Lewis Falls

Distance 1 mi
Time 1 hrs
Elevation Gain 250 ft
Season Spring, Summer, Fall, Winter
Hike Info Hiker Info

A short but potentially challenging hike to a 50 foot waterfall high in the San Gabriel Mountains in a narrow, sylvan canyon. Beautiful foliage and seclusion make this hike a memorable excursion, even though it won’t win any awards for distance. The last part of the trek is a rugged, off-trail scramble through the creek bed – waterproof boots are highly recommended. Make this part of a multi-hike trip to the Crystal Lake region.

Most of the Angeles National Forest above Azusa along the CA-39 has been closed since I moved out to California, but earlier in 2011 the Forest Service re-opened the area devastated by the 2002 Curve Fire, which burned almost 21,000 acres. I hadn’t been able to make it out to the newly-reopened area until recently, but it’s definitely a place I’ll be exploring more earnestly in the future.

The trail to Lewis Falls along Soldier Creek is a very short trail – one mile round trip – but this is no stroll through the woods. The last tenth of a mile is a completely unmaintained scramble and boulder-hop along the creek bed, and will probably take you about as much time to traverse as the first 0.4 miles.

Drive up the CA-39 past the turn-off for East Fork and look for an unsigned creek crossing about 2.5 miles past Coldbrook Camp. It can be easy to miss, but look for the running water and prominent ‘No Fires’ sign – this is the trailhead.

While the trail is very close to the road, there still aren’t too many cars that travel this route – so you won’t notice much in the way of traffic noise. Instead, you’ll probably be surprised at how quickly the forest truly envelops you. With only a few footsteps, you’ll be transported to an incredibly picturesque and secluded stream-side canyon.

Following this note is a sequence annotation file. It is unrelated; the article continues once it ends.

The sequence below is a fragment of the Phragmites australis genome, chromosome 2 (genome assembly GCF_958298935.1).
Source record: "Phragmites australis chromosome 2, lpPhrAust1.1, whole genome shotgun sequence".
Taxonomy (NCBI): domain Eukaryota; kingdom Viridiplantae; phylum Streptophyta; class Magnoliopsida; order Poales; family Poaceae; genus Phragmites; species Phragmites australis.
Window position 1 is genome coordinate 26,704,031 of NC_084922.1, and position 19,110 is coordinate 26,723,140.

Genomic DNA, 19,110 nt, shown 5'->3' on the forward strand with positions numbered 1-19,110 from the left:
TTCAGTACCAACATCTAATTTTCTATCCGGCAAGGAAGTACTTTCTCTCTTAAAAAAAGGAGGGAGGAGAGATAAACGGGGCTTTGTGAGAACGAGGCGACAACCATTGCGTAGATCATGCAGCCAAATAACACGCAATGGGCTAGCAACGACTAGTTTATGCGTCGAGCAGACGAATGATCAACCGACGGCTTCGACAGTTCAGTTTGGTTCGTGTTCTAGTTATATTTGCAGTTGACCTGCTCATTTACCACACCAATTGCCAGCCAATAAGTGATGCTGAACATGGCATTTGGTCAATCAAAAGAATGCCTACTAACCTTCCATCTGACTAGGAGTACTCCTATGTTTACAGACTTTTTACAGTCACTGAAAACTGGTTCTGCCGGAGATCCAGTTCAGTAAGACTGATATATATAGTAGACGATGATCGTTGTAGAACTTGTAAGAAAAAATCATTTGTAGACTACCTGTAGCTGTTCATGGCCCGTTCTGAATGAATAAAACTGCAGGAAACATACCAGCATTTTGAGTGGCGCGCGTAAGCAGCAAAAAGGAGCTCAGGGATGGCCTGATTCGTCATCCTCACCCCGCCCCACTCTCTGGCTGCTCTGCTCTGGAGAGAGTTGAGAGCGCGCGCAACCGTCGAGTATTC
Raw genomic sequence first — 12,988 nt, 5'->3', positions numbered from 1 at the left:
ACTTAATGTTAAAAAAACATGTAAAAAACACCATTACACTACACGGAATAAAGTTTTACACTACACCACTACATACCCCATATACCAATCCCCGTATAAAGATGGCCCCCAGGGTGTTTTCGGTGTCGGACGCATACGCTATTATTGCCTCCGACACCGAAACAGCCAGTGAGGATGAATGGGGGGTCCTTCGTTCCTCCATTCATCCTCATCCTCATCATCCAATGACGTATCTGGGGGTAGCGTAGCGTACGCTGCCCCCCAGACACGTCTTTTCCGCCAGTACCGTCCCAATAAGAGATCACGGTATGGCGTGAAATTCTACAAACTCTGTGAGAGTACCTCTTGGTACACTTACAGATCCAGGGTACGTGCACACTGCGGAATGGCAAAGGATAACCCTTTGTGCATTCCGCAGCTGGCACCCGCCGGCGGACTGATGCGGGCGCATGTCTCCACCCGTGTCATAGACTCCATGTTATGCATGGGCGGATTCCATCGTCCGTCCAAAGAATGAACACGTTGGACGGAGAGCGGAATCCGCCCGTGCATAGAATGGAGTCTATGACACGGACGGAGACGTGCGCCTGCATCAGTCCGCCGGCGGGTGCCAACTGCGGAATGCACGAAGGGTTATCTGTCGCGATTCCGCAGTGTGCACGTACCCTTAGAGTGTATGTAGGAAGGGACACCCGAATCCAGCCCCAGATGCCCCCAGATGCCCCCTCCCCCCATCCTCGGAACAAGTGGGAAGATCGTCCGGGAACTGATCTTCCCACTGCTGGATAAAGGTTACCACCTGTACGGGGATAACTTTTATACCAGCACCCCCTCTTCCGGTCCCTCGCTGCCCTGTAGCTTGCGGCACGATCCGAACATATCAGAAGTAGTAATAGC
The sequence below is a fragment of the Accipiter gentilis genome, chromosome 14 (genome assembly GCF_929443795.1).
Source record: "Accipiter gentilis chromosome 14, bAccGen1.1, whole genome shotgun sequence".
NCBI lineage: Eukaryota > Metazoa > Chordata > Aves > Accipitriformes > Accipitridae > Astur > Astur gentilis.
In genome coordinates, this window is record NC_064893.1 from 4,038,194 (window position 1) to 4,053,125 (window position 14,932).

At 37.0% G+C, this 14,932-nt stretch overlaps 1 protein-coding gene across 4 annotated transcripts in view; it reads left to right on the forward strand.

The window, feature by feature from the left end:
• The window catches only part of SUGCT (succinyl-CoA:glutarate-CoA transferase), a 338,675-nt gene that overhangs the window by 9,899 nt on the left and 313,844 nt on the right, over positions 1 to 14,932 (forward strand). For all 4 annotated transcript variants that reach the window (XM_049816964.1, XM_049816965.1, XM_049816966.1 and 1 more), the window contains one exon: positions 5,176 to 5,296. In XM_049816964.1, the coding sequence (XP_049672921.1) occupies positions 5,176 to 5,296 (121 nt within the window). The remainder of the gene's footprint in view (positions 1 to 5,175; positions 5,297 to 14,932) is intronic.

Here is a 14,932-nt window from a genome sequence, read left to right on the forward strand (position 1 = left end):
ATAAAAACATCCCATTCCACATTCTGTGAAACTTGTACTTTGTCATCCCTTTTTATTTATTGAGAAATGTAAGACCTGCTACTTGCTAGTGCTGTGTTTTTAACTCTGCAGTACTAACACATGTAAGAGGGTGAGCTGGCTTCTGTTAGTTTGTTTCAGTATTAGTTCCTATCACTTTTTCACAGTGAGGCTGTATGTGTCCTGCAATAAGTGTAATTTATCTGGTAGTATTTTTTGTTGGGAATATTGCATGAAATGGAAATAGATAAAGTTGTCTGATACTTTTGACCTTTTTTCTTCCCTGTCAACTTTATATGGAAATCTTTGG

The Curve Fire wiped out most of the cabins that used to stand in this canyon, but there are a few that stubbornly hold on, remnants of the old Falling Springs Wilderness Resort that used to operate here. Topo maps may still have the names “Falling Springs” or “La Cienega” in the region, another name for the same getaway spot. Some remaining cabins are still leased out and others are under slow reconstruction. You’ll pass these along the way on the well-marked part of the trail. Don’t disturb the residents if they’re at home.

Continue on this short trail as it passes a surprising variety of terrain – from large boulders to ivy-covered trees to the ruins of some of those cabins that didn’t make it through the Curve Fire … all the while enjoying the soothing white noise from Soldier Creek, just to your left.

At the ruins of one particular cabin at about the 0.4 mile mark, you will note a brown wooden fence overlooking a steep decline to the creek. The trail appears to end here.

Keep following the fence along the small ridge and look for a well-beaten footpath that climbs down from the cabin site into the creek bed itself. And just so you have a sense of how different the last part of this hike is going to be, this is now what your trail looks like:

It’s not impassible, but it can be a challenge for anyone who’s not prepared for it. Just don’t be afraid to get your hands dirty or your feet wet, and get ready to exercise your sense of balance on a few log crossings along the way – but it’s actually a really fun way to finish up this trail, and it makes your arrival at Lewis Falls all the more rewarding.

The canyon ends at the waterfall, so there’s no chance of you missing it. Lewis Falls is named for the longtime Forest Service ranger Anselmo Lewis, who frequently patrolled in this area. There are a few places near the falls to sit down for a spell and enjoy your beautiful surroundings. Take your time, relax, and then return back the way you came when you’ve had your fill.

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Accommodations near Lewis Falls

Trail Conditions

Rough. The trailhead is unmarked and the trail is unmaintained past a few leased cabins. Additionally, this area was re-opened to the public in 2011 after being closed for almost 6 years. The bushwhacking you'll have to do on the last tenth of a mile may require some basic scrambling skills. It's nothing inherently dangerous, but it will take you longer than you think to get through.

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How to Get There

Take CA-39 north into the Angeles National Forest north of Azusa. Continue past the turn-off to East Fork Road and note when you pass Coldbrook Camp. The unmarked trailhead will be on the north side of the road in 2.5 miles at the unmarked crossing of Soldier Creek (look for the year-round flowing stream). This can be easy to miss - if you find yourself driving past Falling Springs Resort, you've gone about 0.05 miles too far.

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